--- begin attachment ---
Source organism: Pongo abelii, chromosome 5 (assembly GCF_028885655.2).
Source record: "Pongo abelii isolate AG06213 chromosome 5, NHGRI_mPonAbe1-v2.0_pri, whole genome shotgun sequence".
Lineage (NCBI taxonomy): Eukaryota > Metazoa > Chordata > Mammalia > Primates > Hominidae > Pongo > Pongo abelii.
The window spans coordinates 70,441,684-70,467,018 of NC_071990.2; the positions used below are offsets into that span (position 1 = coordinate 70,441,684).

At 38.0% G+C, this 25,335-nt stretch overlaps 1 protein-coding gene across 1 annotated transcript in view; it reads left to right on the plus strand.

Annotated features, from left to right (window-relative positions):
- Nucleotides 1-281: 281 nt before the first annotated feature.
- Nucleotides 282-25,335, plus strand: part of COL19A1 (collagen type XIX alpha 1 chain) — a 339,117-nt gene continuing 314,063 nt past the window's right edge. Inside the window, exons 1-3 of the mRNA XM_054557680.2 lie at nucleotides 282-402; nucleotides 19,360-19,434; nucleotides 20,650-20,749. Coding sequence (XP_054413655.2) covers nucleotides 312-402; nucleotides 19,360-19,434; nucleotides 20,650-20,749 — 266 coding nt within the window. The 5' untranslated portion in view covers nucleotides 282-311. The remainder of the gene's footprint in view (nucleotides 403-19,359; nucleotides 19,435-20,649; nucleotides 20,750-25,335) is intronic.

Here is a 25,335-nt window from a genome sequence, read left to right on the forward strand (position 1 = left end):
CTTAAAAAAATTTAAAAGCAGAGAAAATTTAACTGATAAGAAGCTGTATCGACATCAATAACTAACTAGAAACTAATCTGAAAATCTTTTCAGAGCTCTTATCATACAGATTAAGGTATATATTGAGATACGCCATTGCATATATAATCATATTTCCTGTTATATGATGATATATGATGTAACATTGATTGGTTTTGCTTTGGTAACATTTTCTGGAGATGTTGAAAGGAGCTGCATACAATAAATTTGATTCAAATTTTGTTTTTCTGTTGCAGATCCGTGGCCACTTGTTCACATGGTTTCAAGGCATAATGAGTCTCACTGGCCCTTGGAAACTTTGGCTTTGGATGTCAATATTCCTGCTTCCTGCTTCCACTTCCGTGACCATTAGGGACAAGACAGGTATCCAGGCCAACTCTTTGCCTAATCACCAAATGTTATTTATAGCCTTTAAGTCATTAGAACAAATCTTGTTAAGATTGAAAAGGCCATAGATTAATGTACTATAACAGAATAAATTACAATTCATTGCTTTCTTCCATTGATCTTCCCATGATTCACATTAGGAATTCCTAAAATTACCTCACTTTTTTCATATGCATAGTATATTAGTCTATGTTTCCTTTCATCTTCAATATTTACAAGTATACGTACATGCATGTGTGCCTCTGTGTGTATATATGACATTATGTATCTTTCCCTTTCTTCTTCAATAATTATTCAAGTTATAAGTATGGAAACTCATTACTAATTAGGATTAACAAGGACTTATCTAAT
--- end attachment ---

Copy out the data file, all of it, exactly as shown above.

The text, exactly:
Source organism: Pongo abelii, chromosome 5 (assembly GCF_028885655.2).
Source record: "Pongo abelii isolate AG06213 chromosome 5, NHGRI_mPonAbe1-v2.0_pri, whole genome shotgun sequence".
Lineage (NCBI taxonomy): Eukaryota > Metazoa > Chordata > Mammalia > Primates > Hominidae > Pongo > Pongo abelii.
The window spans coordinates 70,441,684-70,467,018 of NC_071990.2; the positions used below are offsets into that span (position 1 = coordinate 70,441,684).

At 38.0% G+C, this 25,335-nt stretch overlaps 1 protein-coding gene across 1 annotated transcript in view; it reads left to right on the plus strand.

Annotated features, from left to right (window-relative positions):
- Nucleotides 1-281: 281 nt before the first annotated feature.
- Nucleotides 282-25,335, plus strand: part of COL19A1 (collagen type XIX alpha 1 chain) — a 339,117-nt gene continuing 314,063 nt past the window's right edge. Inside the window, exons 1-3 of the mRNA XM_054557680.2 lie at nucleotides 282-402; nucleotides 19,360-19,434; nucleotides 20,650-20,749. Coding sequence (XP_054413655.2) covers nucleotides 312-402; nucleotides 19,360-19,434; nucleotides 20,650-20,749 — 266 coding nt within the window. The 5' untranslated portion in view covers nucleotides 282-311. The remainder of the gene's footprint in view (nucleotides 403-19,359; nucleotides 19,435-20,649; nucleotides 20,750-25,335) is intronic.

Here is a 25,335-nt window from a genome sequence, read left to right on the forward strand (position 1 = left end):
CTTAAAAAAATTTAAAAGCAGAGAAAATTTAACTGATAAGAAGCTGTATCGACATCAATAACTAACTAGAAACTAATCTGAAAATCTTTTCAGAGCTCTTATCATACAGATTAAGGTATATATTGAGATACGCCATTGCATATATAATCATATTTCCTGTTATATGATGATATATGATGTAACATTGATTGGTTTTGCTTTGGTAACATTTTCTGGAGATGTTGAAAGGAGCTGCATACAATAAATTTGATTCAAATTTTGTTTTTCTGTTGCAGATCCGTGGCCACTTGTTCACATGGTTTCAAGGCATAATGAGTCTCACTGGCCCTTGGAAACTTTGGCTTTGGATGTCAATATTCCTGCTTCCTGCTTCCACTTCCGTGACCATTAGGGACAAGACAGGTATCCAGGCCAACTCTTTGCCTAATCACCAAATGTTATTTATAGCCTTTAAGTCATTAGAACAAATCTTGTTAAGATTGAAAAGGCCATAGATTAATGTACTATAACAGAATAAATTACAATTCATTGCTTTCTTCCATTGATCTTCCCATGATTCACATTAGGAATTCCTAAAATTACCTCACTTTTTTCATATGCATAGTATATTAGTCTATGTTTCCTTTCATCTTCAATATTTACAAGTATACGTACATGCATGTGTGCCTCTGTGTGTATATATGACATTATGTATCTTTCCCTTTCTTCTTCAATAATTATTCAAGTTATAAGTATGGAAACTCATTACTAATTAGGATTAACAAGGACTTATCTAAT